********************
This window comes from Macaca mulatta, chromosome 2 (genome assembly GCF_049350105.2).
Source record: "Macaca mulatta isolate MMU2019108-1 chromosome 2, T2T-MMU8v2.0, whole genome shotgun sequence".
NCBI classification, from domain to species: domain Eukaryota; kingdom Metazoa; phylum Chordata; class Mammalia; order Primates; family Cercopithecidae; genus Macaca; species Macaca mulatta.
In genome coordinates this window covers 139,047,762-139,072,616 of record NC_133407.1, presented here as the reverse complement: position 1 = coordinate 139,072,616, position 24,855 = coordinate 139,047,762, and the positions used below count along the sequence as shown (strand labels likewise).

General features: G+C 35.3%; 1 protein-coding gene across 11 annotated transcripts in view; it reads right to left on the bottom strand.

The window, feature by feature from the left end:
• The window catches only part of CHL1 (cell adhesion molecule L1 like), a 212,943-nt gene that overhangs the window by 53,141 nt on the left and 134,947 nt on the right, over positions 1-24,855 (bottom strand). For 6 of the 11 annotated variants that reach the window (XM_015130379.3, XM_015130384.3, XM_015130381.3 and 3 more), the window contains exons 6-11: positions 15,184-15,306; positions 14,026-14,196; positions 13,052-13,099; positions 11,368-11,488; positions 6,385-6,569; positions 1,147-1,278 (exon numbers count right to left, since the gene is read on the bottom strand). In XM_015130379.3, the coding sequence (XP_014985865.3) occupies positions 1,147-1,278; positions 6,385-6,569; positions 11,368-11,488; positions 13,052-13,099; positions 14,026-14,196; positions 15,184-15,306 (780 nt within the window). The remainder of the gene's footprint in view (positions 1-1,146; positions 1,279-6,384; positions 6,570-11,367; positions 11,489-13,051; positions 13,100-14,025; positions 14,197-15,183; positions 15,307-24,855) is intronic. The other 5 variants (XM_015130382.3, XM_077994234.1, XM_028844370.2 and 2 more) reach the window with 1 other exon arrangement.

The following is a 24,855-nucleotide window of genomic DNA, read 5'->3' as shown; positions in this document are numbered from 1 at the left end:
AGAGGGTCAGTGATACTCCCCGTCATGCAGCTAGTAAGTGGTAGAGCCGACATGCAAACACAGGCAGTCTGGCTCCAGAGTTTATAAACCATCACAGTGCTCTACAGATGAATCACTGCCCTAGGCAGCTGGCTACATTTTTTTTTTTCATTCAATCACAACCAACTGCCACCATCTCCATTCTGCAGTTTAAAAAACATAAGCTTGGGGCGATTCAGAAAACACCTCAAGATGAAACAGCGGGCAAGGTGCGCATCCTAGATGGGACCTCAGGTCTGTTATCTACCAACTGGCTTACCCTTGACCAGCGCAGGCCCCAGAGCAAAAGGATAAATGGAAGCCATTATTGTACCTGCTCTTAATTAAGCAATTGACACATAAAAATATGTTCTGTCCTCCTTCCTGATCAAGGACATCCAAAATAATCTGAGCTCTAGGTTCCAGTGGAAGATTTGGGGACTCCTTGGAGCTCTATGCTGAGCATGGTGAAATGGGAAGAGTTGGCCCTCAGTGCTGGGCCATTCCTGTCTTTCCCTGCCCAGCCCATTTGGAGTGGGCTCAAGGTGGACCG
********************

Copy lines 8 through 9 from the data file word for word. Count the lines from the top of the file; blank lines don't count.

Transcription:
The following is a 24,855-nucleotide window of genomic DNA, read 5'->3' as shown; positions in this document are numbered from 1 at the left end:
AGAGGGTCAGTGATACTCCCCGTCATGCAGCTAGTAAGTGGTAGAGCCGACATGCAAACACAGGCAGTCTGGCTCCAGAGTTTATAAACCATCACAGTGCTCTACAGATGAATCACTGCCCTAGGCAGCTGGCTACATTTTTTTTTTTCATTCAATCACAACCAACTGCCACCATCTCCATTCTGCAGTTTAAAAAACATAAGCTTGGGGCGATTCAGAAAACACCTCAAGATGAAACAGCGGGCAAGGTGCGCATCCTAGATGGGACCTCAGGTCTGTTATCTACCAACTGGCTTACCCTTGACCAGCGCAGGCCCCAGAGCAAAAGGATAAATGGAAGCCATTATTGTACCTGCTCTTAATTAAGCAATTGACACATAAAAATATGTTCTGTCCTCCTTCCTGATCAAGGACATCCAAAATAATCTGAGCTCTAGGTTCCAGTGGAAGATTTGGGGACTCCTTGGAGCTCTATGCTGAGCATGGTGAAATGGGAAGAGTTGGCCCTCAGTGCTGGGCCATTCCTGTCTTTCCCTGCCCAGCCCATTTGGAGTGGGCTCAAGGTGGACCG